STOCKTON — We haven’t won the race. But we’ve got our running shoes on.
City officials and advocacy groups earned a small state grant this week that may help position them for a much larger award as soon as 2019 — a chance for serious money that would at least begin to address some of Stockton’s most glaring environmental inequities.
More than 90,000 residents — close to one-third of the city’s population — face greater environmental health risks than 95 percent of the rest of California. More than 30,000 residents fare worse than 98 percent of the state.
That’s based on citizens’ exposure to hazards like air pollution, as well as basic demographics and health impacts such as asthma rates.
This week’s $170,000 planning grant from the Strategic Growth Council is less than local advocates had asked for, but it should still help them prepare to apply for a much larger sum later. For example, Fresno this week was awarded $70 million to fully implement its own plans.
The “Transformative Climate Communities” money comes from the state’s cap and trade program, which requires polluting businesses to reduce emissions or buy credits from the state. The grants are targeted toward the neighborhoods that are hammered hardest by this pollution.
“This is a great, great victory for Stockton, for sure,” said Sammy Nuñez, director of Fathers & Families of San Joaquin, one of about a half-dozen advocacy groups that have teamed up with the city to seek assistance. “We want to make sure those communities most impacted (by pollution) have a say how that cap and trade money is spent.”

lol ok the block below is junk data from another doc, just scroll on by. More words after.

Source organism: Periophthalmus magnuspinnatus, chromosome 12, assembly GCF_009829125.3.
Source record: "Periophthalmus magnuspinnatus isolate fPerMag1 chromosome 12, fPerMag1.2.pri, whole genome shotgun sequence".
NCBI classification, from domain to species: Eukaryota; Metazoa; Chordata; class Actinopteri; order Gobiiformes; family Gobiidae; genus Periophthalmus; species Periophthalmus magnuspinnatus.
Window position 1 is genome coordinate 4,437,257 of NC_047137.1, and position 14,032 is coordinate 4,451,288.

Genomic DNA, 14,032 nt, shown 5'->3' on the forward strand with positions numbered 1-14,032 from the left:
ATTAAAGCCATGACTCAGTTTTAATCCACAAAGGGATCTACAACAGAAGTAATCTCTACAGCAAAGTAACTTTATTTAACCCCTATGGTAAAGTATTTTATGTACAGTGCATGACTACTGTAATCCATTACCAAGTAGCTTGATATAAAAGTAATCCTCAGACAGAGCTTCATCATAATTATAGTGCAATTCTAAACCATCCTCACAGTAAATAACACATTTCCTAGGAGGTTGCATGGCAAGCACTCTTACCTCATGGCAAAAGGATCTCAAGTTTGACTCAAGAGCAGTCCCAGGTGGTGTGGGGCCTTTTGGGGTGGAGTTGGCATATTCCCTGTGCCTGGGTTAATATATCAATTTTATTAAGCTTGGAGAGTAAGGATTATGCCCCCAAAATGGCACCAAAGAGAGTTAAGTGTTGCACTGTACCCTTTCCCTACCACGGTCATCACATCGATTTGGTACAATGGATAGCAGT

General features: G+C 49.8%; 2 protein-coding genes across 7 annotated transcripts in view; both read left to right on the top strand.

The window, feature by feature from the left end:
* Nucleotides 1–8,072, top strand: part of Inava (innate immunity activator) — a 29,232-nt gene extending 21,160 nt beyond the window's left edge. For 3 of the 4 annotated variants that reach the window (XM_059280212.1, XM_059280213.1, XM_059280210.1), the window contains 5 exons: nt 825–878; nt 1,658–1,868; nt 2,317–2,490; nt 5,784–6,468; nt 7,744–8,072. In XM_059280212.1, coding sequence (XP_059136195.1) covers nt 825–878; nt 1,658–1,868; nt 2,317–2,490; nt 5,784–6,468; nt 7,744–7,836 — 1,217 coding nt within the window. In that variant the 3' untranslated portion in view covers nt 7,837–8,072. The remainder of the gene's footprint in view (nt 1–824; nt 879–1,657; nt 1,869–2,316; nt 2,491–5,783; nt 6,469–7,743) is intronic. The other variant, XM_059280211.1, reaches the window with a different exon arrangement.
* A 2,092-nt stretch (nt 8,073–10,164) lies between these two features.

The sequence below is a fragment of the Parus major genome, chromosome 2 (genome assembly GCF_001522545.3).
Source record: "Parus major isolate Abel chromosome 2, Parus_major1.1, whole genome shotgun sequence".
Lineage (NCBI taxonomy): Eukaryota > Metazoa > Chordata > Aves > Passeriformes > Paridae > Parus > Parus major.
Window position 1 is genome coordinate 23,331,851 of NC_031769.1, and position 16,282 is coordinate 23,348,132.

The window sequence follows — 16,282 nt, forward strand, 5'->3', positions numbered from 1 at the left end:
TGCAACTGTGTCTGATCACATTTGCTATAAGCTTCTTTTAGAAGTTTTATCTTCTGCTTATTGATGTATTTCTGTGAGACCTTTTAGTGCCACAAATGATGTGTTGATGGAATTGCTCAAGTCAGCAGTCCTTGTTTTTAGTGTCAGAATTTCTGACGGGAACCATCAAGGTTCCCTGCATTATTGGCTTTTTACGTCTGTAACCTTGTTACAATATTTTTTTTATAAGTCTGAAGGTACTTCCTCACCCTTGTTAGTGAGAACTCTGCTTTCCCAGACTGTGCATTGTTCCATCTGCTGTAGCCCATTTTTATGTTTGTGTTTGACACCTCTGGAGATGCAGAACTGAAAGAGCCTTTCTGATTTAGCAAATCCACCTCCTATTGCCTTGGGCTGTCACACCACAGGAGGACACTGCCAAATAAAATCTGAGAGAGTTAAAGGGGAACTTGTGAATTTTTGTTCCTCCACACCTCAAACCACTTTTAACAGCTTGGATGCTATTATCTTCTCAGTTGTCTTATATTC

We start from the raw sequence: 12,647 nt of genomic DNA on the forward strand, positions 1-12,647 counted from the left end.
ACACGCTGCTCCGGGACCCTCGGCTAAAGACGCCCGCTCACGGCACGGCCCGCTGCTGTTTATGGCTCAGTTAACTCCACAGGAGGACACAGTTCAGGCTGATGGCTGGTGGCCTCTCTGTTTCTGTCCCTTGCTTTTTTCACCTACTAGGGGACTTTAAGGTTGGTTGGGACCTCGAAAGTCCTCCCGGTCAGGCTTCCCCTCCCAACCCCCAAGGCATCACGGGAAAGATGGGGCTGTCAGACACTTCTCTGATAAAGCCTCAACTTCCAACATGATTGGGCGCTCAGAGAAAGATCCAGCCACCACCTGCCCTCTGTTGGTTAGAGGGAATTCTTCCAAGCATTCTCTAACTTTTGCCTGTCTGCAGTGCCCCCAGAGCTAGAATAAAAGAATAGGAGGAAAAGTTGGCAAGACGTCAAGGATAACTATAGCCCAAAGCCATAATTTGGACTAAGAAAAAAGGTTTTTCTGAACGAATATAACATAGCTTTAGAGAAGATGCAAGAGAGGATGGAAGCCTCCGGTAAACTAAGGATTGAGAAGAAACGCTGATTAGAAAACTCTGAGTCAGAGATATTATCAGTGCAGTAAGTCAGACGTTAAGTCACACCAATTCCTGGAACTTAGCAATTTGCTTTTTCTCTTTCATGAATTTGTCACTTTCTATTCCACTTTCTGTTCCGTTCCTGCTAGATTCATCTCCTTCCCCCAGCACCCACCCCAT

Among other things, the grant is to help pay for outreach and community meetings in a disadvantaged area of Stockton that includes most of the city south of Harding Way. The result of that outreach will be a “Sustainable Neighborhood Plan” that will consist of improvements most important to residents. Those improvements will be based on a separate climate change action plan written by Stockton officials in 2014.
“Creating a healthier environment will improve issues like asthma and other ills hurting our citizens,” Mayor Michael Tubbs said in a prepared statement. “We can do better for the next generation.”
The environmental disparities in south Stockton are well documented. Take the “heat island” effect, for example. Scientists have determined that Stockton’s poorer inner-city neighborhoods are likely to experience extreme temperatures as much as 3 degrees warmer than more affluent neighborhoods on the perimeter of the city.
Poorer residents may have a harder time dealing with this temperature spike, since it costs money to run an air conditioner.
Organizers will now regroup to determine how they should proceed with their outreach efforts in the years to come, with an application for a more substantial grant possible as soon as next year.